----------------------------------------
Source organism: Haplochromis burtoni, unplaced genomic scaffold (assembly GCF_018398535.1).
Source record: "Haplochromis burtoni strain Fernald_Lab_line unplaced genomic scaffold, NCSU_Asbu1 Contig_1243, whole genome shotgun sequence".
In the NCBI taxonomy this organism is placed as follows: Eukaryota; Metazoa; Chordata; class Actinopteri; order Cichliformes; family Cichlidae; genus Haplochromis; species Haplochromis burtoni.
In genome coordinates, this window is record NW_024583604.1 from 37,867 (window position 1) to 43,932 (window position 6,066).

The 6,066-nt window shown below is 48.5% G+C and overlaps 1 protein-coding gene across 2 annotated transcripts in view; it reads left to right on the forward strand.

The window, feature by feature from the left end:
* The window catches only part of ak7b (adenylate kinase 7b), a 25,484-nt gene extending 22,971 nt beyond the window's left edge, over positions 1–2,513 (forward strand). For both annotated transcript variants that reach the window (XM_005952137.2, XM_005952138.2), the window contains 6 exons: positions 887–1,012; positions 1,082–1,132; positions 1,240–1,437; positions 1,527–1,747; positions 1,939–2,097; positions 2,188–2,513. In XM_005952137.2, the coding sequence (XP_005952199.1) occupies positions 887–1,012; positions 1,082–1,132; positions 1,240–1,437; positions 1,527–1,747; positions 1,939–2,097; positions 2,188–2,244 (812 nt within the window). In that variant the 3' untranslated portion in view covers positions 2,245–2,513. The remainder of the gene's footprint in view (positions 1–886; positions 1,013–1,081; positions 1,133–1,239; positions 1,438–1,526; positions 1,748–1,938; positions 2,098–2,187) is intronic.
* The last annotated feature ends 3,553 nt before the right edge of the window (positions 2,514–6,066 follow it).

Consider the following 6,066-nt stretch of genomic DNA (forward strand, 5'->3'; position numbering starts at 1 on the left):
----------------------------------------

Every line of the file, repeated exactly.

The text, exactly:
Source organism: Haplochromis burtoni, unplaced genomic scaffold (assembly GCF_018398535.1).
Source record: "Haplochromis burtoni strain Fernald_Lab_line unplaced genomic scaffold, NCSU_Asbu1 Contig_1243, whole genome shotgun sequence".
In the NCBI taxonomy this organism is placed as follows: Eukaryota; Metazoa; Chordata; class Actinopteri; order Cichliformes; family Cichlidae; genus Haplochromis; species Haplochromis burtoni.
In genome coordinates, this window is record NW_024583604.1 from 37,867 (window position 1) to 43,932 (window position 6,066).

The 6,066-nt window shown below is 48.5% G+C and overlaps 1 protein-coding gene across 2 annotated transcripts in view; it reads left to right on the forward strand.

The window, feature by feature from the left end:
* The window catches only part of ak7b (adenylate kinase 7b), a 25,484-nt gene extending 22,971 nt beyond the window's left edge, over positions 1–2,513 (forward strand). For both annotated transcript variants that reach the window (XM_005952137.2, XM_005952138.2), the window contains 6 exons: positions 887–1,012; positions 1,082–1,132; positions 1,240–1,437; positions 1,527–1,747; positions 1,939–2,097; positions 2,188–2,513. In XM_005952137.2, the coding sequence (XP_005952199.1) occupies positions 887–1,012; positions 1,082–1,132; positions 1,240–1,437; positions 1,527–1,747; positions 1,939–2,097; positions 2,188–2,244 (812 nt within the window). In that variant the 3' untranslated portion in view covers positions 2,245–2,513. The remainder of the gene's footprint in view (positions 1–886; positions 1,013–1,081; positions 1,133–1,239; positions 1,438–1,526; positions 1,748–1,938; positions 2,098–2,187) is intronic.
* The last annotated feature ends 3,553 nt before the right edge of the window (positions 2,514–6,066 follow it).

Consider the following 6,066-nt stretch of genomic DNA (forward strand, 5'->3'; position numbering starts at 1 on the left):